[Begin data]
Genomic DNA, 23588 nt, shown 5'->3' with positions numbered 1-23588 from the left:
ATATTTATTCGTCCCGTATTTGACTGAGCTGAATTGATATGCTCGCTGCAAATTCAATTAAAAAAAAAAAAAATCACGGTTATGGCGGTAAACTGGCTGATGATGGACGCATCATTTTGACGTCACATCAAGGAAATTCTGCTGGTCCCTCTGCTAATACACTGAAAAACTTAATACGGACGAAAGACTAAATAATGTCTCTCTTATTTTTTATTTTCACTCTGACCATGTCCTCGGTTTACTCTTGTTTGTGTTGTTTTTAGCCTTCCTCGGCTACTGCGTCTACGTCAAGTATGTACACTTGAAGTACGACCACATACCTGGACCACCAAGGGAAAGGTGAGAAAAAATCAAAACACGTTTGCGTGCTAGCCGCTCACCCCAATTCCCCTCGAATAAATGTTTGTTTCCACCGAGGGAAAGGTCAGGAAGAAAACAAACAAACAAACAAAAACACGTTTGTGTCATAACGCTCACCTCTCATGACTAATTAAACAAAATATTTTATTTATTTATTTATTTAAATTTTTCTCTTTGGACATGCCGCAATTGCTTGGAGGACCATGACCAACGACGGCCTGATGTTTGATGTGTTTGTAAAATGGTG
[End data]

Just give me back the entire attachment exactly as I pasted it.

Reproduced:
Genomic DNA, 23588 nt, shown 5'->3' with positions numbered 1-23588 from the left:
ATATTTATTCGTCCCGTATTTGACTGAGCTGAATTGATATGCTCGCTGCAAATTCAATTAAAAAAAAAAAAAATCACGGTTATGGCGGTAAACTGGCTGATGATGGACGCATCATTTTGACGTCACATCAAGGAAATTCTGCTGGTCCCTCTGCTAATACACTGAAAAACTTAATACGGACGAAAGACTAAATAATGTCTCTCTTATTTTTTATTTTCACTCTGACCATGTCCTCGGTTTACTCTTGTTTGTGTTGTTTTTAGCCTTCCTCGGCTACTGCGTCTACGTCAAGTATGTACACTTGAAGTACGACCACATACCTGGACCACCAAGGGAAAGGTGAGAAAAAATCAAAACACGTTTGCGTGCTAGCCGCTCACCCCAATTCCCCTCGAATAAATGTTTGTTTCCACCGAGGGAAAGGTCAGGAAGAAAACAAACAAACAAACAAAAACACGTTTGTGTCATAACGCTCACCTCTCATGACTAATTAAACAAAATATTTTATTTATTTATTTATTTAAATTTTTCTCTTTGGACATGCCGCAATTGCTTGGAGGACCATGACCAACGACGGCCTGATGTTTGATGTGTTTGTAAAATGGTG